If it’s majesty and impressive size you’re after for your garden, Elephant Ears are a perfect choice. The leaves not only resemble the shape of an elephant’s ears but many also have leaves that seem almost elephant-sized. There are thousands of different varieties from dark-colored to light and from taller-than-you to perfect for your tabletop. Some elephant ears stand straight up; some droop; some are cup-shaped and catch drops of water. With traits that vary slightly and widely from each other, we’re sure you won’t be able to settle with just one. Our care guide will illustrate the various types, provide troubleshooting tips, and teach you how to care for your Elephant Ears.
Three Different Species
There are three main Elephant Ear species. The technical difference between each species can only be determined at a microscopic level, but here are some observable characteristics of each type.
|Leaves often point upright/horizontally||Leaves hang or droop downward||Leaves hang or droop downward|
|Tougher than other elephant ear species||Leaves are thin and fragile when young||Leaves are thin and fragile when young|
|Popular as houseplants||More popular as outdoor plants||More popular as outdoor plants|
|Diverse leaf shapes but generally pointy||Rounded, heart-shaped leaves||Heart-shaped leaves, arrow-shaped tips
& often quilted veins
|Part sun to shade (Green-leafed
varieties prefer bright light.)
|Like bright light but do well in shade||Full to part sun|
|Like light water (Green-leafed
varieties prefer more water.)
|Prefer heavy water||Prefer light water|
|Like well-drained soil||Like heavy, loamy soil||Like well-drained soil|
Learn How to Care for Elephant Ears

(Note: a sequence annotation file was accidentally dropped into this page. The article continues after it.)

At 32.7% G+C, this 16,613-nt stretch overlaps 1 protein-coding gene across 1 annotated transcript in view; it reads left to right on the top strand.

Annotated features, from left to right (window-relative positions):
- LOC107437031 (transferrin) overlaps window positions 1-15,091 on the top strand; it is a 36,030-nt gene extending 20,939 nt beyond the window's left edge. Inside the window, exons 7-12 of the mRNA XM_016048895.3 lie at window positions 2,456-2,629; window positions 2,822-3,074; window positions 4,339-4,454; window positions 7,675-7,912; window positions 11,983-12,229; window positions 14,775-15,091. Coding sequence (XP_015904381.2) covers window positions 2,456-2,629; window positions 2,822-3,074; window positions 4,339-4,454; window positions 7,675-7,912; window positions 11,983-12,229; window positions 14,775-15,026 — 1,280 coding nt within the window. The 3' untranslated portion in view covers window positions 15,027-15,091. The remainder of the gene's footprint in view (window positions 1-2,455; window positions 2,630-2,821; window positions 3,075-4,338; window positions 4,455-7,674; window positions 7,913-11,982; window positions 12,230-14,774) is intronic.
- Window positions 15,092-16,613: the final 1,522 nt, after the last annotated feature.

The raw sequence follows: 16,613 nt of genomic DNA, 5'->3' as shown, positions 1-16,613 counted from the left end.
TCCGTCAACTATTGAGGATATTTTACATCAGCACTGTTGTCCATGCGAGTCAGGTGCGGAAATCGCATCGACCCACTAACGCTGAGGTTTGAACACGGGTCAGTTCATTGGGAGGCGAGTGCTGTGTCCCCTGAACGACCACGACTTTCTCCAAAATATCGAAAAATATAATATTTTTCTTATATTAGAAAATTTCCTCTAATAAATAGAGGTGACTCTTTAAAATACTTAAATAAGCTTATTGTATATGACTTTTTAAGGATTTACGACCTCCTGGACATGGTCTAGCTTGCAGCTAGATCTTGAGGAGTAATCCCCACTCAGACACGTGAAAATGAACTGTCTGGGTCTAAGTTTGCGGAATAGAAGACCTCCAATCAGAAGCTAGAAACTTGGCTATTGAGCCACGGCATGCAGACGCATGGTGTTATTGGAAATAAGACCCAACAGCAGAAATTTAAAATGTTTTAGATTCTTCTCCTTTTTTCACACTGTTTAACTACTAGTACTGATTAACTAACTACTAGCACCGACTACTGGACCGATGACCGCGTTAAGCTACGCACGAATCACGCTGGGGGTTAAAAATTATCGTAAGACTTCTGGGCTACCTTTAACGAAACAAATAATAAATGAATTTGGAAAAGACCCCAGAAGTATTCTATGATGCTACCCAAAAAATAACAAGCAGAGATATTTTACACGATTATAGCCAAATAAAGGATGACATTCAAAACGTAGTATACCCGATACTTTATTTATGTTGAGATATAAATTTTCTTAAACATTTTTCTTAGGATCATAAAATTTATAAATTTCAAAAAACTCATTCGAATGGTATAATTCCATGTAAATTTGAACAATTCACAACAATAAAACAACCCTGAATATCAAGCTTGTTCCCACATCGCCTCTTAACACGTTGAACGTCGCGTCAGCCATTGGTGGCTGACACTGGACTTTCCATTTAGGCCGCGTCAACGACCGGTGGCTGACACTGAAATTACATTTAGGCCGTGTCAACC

Oh, no! My Elephant Ear Lost a Leaf!
Damaged leaves? 🍂 Don’t fret. It's really common for elephant ears to shed leaves, especially after being in a dark box. That's why many online sellers send them as corms (plant language for a bulb-like root) with no leaves. Because we know it's more satisfying to receive an actual plant, we aim to send ours with leaves. However, on occasion a leaf is damaged during shipping or some leaves die, but the underground rhizome is still alive and healthy and will grow new leaves relatively quickly. If you haven't already, repot and trim off any damaged or dead leaves a few inches from the base. You can even fertilize it. The leaves will quickly re-grow from the tubers. And you won’t even have to wait for the plant to mature. Even starter-size plants will produce new leaves. Check out our time-lapse to see just how quickly Elephant Ears can grow a new leaf; although timing can vary depending on the individual plant and the season, it will give you an idea of how these amazing plants grow.
My Elephant Ear is dead!
Your Elephant Ear may be dead, but then again, it might not be. Watch our time-lapse of a customer return. After just a few short days, the plant that sat in a box for 3 weeks and looked as "dead as a doornail," 😵 looked as good as new.
Shop Elephant Ears
Shop for Elephant Ears at Wellspring Gardens.